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The Five AirScore Fundamentals and Why They Matter

Our three-week environmental survey gathers information about your building’s Indoor Air Quality. Whilst this is on-going, outdoor data from local and UK-wide in situ monitoring stations is also analysed and taken into consideration.

Once IAQ data is collected, our in-house environmental scientists test these data sets against the AirRated Scoring System, to generate an AirScore. Each fundamental parameter must meet a mandatory minimum threshold requirement for 95% of survey hours, in order to pass and become Certified. Below is a breakdown of the five elements that make up an AirScore, and why they matter.


PM2.5 is defined as fine particulate matter with a diameter less than 2.5 µm. The main indoor sources of indoor PM2.5 are combustion, mechanical processes and biological particles such as bacteria and viruses. Outdoor sources, both anthropogenic and natural, also have an influence on indoor PM2.5 concentration.

Fine particles like these are harmful as they can penetrate into the lungs and bloodstream. Short term exposure can cause irritation of the airways, coughing and cardiovascular problems. Long term exposure can cause premature death from heart disease and lung disease including cancer.

There is no safe level of PM2.5, but the guideline set by the World Health Organisation (WHO) is 10ug/m3. For every 10ug/m3 increase in levels of PM2.5 above this guideline, life expectancy is seen to be lowered by one year. 


Carbon Dioxide is a naturally occurring, colourless, odourless gas that makes up 0.04% (400ppm) of air. Indoor CO2 sources are human and animal respiration and combustion. Occupied indoor concentrations of CO2 tend to be significantly higher than outdoor.

CO2 is not harmful to health unless levels reach >4.0% of air composition (40,000ppm). However, there is a clear association between elevated indoor CO2 levels and increases in Sick Building Syndrome (SBS) symptoms. Furthermore, elevated levels of CO2 can cause up to 11% reduction in productivity, 23% impairment in decision making and 299% reduction in information usage. 


Total Volatile Organic Compounds (TVOCs) is a collective term used to define a group of common VOCs. VOCs comprise a wide range of chemicals, which may be emitted over a period of weeks or years. Their main source is construction and furnishing products such as sealants, paints, wall and floor coverings, cleaning products and air fresheners.

Short-term exposure to elevated levels of VOCs causes adverse effects like eye and respiratory tract irritation, headaches, dizziness, visual disorders and memory impairment. There has also been an association between higher concentrations of VOCs in indoor air with allergies, asthma, and other respiratory health symptoms.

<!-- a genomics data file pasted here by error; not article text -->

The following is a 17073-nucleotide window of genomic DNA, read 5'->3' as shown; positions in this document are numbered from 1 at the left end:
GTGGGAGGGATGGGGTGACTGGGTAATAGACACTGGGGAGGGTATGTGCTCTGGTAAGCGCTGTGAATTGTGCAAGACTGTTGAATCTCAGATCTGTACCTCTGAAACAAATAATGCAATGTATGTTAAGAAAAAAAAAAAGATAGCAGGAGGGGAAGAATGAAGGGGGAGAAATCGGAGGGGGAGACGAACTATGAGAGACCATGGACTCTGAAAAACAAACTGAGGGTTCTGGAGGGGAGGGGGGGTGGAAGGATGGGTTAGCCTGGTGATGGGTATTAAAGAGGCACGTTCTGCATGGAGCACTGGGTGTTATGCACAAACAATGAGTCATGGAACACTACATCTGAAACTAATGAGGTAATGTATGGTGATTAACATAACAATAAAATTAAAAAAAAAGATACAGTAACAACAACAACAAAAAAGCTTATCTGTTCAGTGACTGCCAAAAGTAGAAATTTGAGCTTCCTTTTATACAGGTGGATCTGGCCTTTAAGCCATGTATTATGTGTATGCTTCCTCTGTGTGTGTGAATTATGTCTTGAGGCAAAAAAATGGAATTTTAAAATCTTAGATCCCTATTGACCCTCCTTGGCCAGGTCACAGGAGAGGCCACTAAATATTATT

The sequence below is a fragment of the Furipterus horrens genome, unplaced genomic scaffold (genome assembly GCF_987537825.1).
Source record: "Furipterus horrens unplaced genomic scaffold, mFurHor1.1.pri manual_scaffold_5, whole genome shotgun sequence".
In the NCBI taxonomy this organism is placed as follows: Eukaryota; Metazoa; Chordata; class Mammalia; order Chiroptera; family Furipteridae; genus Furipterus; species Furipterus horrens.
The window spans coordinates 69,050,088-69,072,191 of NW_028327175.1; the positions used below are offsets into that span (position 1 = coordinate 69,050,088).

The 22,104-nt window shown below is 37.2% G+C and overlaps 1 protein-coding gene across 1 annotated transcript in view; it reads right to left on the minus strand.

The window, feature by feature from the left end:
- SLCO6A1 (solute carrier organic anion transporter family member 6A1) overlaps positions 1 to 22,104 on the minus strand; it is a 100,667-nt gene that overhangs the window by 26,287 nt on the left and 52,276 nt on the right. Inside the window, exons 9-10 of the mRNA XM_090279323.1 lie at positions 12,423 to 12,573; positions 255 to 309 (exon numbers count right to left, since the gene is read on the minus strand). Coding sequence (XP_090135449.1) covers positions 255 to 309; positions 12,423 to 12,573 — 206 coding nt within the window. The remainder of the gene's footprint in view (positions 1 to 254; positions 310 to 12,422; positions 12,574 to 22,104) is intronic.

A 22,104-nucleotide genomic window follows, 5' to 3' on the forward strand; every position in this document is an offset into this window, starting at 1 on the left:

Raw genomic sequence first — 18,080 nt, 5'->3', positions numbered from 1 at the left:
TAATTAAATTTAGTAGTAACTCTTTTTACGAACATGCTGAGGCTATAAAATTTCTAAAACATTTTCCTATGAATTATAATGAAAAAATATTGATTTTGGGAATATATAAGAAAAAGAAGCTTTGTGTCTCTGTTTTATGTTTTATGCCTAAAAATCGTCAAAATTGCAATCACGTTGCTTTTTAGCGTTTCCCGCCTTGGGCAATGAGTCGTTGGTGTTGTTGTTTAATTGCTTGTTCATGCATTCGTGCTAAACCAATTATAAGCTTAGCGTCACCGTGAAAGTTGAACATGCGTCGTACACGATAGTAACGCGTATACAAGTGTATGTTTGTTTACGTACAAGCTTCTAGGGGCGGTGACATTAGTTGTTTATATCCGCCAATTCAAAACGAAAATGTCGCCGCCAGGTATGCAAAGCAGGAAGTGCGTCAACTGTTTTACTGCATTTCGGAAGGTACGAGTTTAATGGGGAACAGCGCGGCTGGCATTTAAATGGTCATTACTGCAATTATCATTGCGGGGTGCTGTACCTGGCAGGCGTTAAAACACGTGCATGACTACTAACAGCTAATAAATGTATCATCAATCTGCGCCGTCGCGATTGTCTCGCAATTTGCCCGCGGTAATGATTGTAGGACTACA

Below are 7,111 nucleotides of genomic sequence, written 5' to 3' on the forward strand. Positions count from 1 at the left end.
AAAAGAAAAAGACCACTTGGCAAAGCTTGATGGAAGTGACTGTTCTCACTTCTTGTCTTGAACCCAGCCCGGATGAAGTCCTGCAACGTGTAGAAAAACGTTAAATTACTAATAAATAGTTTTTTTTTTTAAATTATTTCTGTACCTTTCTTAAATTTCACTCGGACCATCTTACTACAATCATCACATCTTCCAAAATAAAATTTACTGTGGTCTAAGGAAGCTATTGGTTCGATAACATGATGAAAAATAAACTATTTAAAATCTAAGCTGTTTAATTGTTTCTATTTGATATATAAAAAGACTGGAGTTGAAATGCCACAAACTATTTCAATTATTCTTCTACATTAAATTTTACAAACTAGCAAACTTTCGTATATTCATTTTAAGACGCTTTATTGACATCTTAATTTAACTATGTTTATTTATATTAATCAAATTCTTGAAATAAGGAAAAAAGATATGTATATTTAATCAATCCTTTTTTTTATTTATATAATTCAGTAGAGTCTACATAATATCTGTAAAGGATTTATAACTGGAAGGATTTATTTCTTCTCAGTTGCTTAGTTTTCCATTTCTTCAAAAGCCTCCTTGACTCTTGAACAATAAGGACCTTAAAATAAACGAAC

Long-term health effects include prolonged eye, nose and throat irritation as well as liver, kidney and central nervous system damage and even cancer.


Room temperature is the range of air temperatures that most people prefer for indoor settings which feel comfortable when wearing typical indoor clothing. Indoor temperature is affected by many variables from occupant density to mechanical ventilation effectiveness.

Poor thermal comfort can contribute to SBS symptoms including headaches, itchy skin, dry or sore eyes, blocked or runny noses and rashes. Research indicates that performance of office work is maximised between 21°C and 22°C, and for every degree above 25°C productivity is seen to decline by 2%. 


Relative humidity is the concentration of water vapour present in the air, expressed as a percentage. Moisture in the air arises from respiration and activities such as cooking and washing. Humidity directly affects occupant health and comfort, and the presence of biological pollutants such as mould spores.

Humidity lower than 30% causes eyes and skin to become dry and irritated and can aggravate conditions such as asthma. It also increases the risk of developing common colds, flu and other infections.

High humidity, greater than 60%, can impact feelings of lethargy and exacerbate allergies and respiratory diseases. Increased levels can also affect the concentration of volatile organic compounds (VOCs).

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It is evident that monitoring the five AirScore parameters is fundamental in improving IAQ and as a result, occupant health. To find out how your building performs against our AirRated Scoring System, contact us today.